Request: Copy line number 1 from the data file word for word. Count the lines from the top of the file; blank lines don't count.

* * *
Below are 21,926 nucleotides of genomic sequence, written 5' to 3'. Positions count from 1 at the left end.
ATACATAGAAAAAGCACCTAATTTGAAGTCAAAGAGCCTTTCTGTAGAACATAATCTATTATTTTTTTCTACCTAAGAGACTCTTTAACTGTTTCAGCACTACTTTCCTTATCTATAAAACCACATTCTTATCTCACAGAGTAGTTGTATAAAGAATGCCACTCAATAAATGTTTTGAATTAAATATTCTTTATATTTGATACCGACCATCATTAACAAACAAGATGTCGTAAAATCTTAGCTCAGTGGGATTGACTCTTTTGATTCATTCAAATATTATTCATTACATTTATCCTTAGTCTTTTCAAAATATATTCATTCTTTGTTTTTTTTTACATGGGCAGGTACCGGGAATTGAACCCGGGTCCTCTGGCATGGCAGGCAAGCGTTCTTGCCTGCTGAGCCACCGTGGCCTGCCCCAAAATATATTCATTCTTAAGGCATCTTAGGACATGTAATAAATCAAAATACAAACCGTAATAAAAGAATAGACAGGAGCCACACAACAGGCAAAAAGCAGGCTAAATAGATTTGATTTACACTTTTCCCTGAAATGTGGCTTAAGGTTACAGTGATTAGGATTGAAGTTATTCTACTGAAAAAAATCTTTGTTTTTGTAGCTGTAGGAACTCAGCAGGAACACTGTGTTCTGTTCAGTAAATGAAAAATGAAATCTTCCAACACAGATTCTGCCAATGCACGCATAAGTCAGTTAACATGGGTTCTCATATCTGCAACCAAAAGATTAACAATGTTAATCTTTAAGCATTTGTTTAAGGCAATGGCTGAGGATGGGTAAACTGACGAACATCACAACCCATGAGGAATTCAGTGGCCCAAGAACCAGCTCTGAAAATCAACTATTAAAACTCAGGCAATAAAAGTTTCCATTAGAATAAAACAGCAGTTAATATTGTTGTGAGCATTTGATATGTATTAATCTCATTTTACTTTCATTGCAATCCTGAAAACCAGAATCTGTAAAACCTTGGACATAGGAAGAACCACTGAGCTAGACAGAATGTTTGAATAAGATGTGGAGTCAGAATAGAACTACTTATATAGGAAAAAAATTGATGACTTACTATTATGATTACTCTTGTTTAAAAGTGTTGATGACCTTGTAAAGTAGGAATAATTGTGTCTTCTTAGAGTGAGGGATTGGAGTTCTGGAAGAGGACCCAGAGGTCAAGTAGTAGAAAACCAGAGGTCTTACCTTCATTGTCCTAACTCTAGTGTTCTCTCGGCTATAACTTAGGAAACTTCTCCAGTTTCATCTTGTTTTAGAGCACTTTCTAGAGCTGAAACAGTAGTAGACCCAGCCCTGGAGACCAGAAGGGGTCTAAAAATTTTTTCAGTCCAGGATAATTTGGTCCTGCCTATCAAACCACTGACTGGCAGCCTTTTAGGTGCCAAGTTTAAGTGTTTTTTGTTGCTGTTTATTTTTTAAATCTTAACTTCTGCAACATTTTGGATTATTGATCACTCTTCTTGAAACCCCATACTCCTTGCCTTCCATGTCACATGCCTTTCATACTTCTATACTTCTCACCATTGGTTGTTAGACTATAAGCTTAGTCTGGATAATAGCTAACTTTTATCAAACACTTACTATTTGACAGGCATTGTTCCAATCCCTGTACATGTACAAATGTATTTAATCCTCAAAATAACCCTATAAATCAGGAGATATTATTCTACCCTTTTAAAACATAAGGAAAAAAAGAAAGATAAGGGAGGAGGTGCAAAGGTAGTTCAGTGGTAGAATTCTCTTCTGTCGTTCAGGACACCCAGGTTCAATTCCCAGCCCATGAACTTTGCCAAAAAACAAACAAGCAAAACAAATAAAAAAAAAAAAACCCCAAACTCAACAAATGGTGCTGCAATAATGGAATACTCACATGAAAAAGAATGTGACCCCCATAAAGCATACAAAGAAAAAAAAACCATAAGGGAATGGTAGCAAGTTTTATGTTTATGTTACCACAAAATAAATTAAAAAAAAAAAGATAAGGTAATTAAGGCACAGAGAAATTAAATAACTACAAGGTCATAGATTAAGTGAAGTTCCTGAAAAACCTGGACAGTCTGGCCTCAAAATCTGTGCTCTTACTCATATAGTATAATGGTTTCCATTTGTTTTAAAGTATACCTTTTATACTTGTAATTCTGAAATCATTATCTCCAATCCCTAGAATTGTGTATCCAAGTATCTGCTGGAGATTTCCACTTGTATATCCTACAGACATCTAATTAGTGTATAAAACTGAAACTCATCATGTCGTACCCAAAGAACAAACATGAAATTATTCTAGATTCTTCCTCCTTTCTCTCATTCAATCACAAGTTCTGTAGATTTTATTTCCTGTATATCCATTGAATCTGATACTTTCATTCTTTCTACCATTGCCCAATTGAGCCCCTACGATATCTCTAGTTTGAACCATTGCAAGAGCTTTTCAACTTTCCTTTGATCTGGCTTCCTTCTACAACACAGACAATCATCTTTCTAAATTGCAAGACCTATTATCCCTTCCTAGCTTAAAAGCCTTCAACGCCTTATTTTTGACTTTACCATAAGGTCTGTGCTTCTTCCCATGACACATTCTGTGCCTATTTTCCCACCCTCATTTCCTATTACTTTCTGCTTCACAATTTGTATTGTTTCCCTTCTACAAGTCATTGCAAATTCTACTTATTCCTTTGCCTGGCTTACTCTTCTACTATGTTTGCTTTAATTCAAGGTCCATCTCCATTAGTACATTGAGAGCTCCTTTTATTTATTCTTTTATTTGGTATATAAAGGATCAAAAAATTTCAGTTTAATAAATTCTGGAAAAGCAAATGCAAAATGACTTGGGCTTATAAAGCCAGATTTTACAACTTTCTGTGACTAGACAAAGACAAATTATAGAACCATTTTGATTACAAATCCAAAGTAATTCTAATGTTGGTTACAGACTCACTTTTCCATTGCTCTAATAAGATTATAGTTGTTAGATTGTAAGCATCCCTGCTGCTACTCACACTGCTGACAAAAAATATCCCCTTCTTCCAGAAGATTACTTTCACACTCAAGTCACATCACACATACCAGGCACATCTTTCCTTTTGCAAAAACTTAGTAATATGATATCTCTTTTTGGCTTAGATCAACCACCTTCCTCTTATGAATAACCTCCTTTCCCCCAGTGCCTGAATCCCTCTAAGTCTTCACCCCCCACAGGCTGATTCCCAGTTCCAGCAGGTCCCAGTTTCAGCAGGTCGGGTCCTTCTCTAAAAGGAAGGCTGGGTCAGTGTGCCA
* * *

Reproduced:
Below are 21,926 nucleotides of genomic sequence, written 5' to 3'. Positions count from 1 at the left end.